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Anti-Bo Forces Capitalize on Their Victory

The effects of the Bo Xilai purge continue to ripple through elite Chinese politics as the country undergoes a once-in-a-decade leadership transition. Modernizers like Wen Jiabao want to capitalize on Bo’s downfall and extend their influence throughout the highest levels of Chinese politics, particularly by cleaning out their hardliner rivals at the Central Military Commission.

The CMC controls the military and while subordination of the military to the political authorities has been a fundamental principle of communist state building since Lenin and Trotsky created the Red Army, the CMC has substantial day to day operating independence in the Chinese system. Ten of the 12 CMC members come from the military, but they are appointed by the elite Politburo Standing Committee (the group that runs China). Before Bo was ousted, the CMC was expected to include up to five of his allies; that number is now presumed to have dropped to three or four.

Bo and the princelings aligned with him share a nationalist perspective on government policy and are more likely to express antipathy toward the United States. For now, these hardliners seem to be in retreat across the spectrum, providing an opening for modernizers in the civilian government to promote their allies in China’s military.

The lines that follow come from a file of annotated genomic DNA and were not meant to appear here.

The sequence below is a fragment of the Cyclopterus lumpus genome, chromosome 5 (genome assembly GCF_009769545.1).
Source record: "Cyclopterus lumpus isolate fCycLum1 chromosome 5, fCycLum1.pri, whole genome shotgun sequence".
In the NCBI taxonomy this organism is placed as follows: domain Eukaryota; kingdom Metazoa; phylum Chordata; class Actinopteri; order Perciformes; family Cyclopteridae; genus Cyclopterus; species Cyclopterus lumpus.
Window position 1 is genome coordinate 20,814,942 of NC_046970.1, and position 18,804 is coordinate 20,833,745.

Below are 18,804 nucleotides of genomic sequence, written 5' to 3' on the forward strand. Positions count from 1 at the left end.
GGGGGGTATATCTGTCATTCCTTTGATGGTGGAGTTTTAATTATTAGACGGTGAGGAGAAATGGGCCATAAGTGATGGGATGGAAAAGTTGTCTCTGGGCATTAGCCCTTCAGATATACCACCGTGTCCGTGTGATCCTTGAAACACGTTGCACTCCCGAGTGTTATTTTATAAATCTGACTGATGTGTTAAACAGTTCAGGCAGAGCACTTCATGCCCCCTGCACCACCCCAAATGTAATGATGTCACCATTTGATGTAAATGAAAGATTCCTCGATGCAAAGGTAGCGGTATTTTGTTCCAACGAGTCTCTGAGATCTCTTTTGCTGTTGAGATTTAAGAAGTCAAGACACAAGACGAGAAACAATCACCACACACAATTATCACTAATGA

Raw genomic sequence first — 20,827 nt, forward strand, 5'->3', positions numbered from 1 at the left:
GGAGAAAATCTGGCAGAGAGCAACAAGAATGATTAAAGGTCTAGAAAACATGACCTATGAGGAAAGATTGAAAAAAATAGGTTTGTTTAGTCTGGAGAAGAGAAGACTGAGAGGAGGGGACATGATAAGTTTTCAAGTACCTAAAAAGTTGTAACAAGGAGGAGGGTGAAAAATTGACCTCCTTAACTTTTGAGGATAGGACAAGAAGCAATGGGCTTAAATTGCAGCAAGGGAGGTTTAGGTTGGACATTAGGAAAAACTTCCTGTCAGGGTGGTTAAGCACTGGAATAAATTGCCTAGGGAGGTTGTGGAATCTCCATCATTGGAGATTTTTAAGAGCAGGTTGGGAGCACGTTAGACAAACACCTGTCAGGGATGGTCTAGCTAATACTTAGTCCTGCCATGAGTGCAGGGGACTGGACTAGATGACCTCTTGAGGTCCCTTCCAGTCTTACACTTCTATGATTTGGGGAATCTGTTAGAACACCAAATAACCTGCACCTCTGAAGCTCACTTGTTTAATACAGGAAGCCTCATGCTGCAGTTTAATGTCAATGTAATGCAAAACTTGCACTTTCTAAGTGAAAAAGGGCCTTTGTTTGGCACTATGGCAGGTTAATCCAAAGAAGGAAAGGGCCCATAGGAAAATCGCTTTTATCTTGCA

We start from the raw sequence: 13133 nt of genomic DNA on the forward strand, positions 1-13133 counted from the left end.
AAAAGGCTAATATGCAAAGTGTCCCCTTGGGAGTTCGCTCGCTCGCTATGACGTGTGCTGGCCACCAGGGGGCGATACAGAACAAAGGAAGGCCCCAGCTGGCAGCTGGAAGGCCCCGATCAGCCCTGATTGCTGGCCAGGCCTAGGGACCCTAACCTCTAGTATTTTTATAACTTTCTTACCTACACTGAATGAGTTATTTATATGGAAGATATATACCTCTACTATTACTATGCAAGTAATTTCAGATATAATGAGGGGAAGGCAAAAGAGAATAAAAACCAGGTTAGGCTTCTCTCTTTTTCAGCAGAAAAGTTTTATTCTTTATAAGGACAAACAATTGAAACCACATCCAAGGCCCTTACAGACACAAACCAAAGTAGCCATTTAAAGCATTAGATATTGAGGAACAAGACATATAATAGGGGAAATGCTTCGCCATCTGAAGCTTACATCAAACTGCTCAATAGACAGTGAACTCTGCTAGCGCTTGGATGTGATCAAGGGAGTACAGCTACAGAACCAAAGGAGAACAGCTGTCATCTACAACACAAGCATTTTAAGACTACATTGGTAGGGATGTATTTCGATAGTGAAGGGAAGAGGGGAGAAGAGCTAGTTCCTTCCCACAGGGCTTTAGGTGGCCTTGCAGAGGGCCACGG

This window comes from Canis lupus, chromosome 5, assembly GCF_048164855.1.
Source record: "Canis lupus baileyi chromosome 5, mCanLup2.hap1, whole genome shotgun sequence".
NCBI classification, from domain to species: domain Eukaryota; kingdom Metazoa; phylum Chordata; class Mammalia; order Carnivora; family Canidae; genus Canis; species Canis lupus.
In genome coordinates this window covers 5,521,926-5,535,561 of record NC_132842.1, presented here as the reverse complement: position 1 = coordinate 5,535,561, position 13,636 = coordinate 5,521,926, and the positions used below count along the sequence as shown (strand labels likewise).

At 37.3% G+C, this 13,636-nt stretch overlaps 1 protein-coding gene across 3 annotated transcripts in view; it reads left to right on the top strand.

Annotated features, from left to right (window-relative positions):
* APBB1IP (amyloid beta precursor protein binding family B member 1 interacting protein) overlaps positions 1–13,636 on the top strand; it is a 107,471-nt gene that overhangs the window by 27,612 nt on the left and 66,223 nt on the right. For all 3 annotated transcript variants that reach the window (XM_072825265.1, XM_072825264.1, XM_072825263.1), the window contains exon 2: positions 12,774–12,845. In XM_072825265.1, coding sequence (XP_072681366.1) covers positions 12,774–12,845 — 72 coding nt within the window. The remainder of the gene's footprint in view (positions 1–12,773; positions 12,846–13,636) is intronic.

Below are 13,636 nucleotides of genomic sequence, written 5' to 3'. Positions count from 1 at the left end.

One of the perennial problems for US policymakers working with China is the gap between military and civilian authorities and decision makers in the Chinese system. It is not only that relatively autonomous sub-agencies sometimes take steps that embroil China in disputes with its neighbors; it is that the civil-military gap in China is in some ways greater than in the US. Our State Department and Pentagon officials have their rivalries and culture clashes, but overall the US system is much more closely and effectively integrated than the Chinese civil-military interface.

The Chinese military is also significantly behind other branches of the Chinese government when it comes to sending promising young leaders for study abroad. Many if not most Chinese diplomats and businesspeople at this point have lived and/or studied abroad, have foreign language skills, and are comfortable around foreigners. This is much less true of the military.

Add to that the difficulty of establishing the institutional ties between the two countries’ military authorities that have helped the US and many other countries develop greater trust and understanding between the US and China and you will understand some of the more serious problems that US policymakers report in dealing with their Chinese counterparts.

If the aftermath of the Bo Xilai affair brings China’s military leadership closer to the outlook of key civilian decision makers, US-Chinese relations can only improve.

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  • Luke Lea

    Shouldn’t we more concerned about who controls China’s internal security (including it secret police) forces than even the army?

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